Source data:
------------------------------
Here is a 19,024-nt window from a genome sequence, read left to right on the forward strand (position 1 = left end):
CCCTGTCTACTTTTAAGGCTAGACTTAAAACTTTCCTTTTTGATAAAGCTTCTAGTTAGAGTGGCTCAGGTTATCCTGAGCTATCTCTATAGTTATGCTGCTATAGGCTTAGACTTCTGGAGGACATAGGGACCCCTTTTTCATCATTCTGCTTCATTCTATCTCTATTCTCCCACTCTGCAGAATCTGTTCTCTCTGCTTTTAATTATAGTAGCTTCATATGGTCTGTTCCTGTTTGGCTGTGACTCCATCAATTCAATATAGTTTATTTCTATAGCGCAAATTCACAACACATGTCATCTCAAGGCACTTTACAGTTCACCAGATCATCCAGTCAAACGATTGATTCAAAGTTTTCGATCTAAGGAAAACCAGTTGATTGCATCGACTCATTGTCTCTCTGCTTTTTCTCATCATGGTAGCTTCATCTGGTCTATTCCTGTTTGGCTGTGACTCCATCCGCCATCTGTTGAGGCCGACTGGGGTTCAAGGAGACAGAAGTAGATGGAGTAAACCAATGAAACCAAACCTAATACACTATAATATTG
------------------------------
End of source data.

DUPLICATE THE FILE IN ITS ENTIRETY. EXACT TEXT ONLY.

Here is a 19,024-nt window from a genome sequence, read left to right on the forward strand (position 1 = left end):
CCCTGTCTACTTTTAAGGCTAGACTTAAAACTTTCCTTTTTGATAAAGCTTCTAGTTAGAGTGGCTCAGGTTATCCTGAGCTATCTCTATAGTTATGCTGCTATAGGCTTAGACTTCTGGAGGACATAGGGACCCCTTTTTCATCATTCTGCTTCATTCTATCTCTATTCTCCCACTCTGCAGAATCTGTTCTCTCTGCTTTTAATTATAGTAGCTTCATATGGTCTGTTCCTGTTTGGCTGTGACTCCATCAATTCAATATAGTTTATTTCTATAGCGCAAATTCACAACACATGTCATCTCAAGGCACTTTACAGTTCACCAGATCATCCAGTCAAACGATTGATTCAAAGTTTTCGATCTAAGGAAAACCAGTTGATTGCATCGACTCATTGTCTCTCTGCTTTTTCTCATCATGGTAGCTTCATCTGGTCTATTCCTGTTTGGCTGTGACTCCATCCGCCATCTGTTGAGGCCGACTGGGGTTCAAGGAGACAGAAGTAGATGGAGTAAACCAATGAAACCAAACCTAATACACTATAATATTG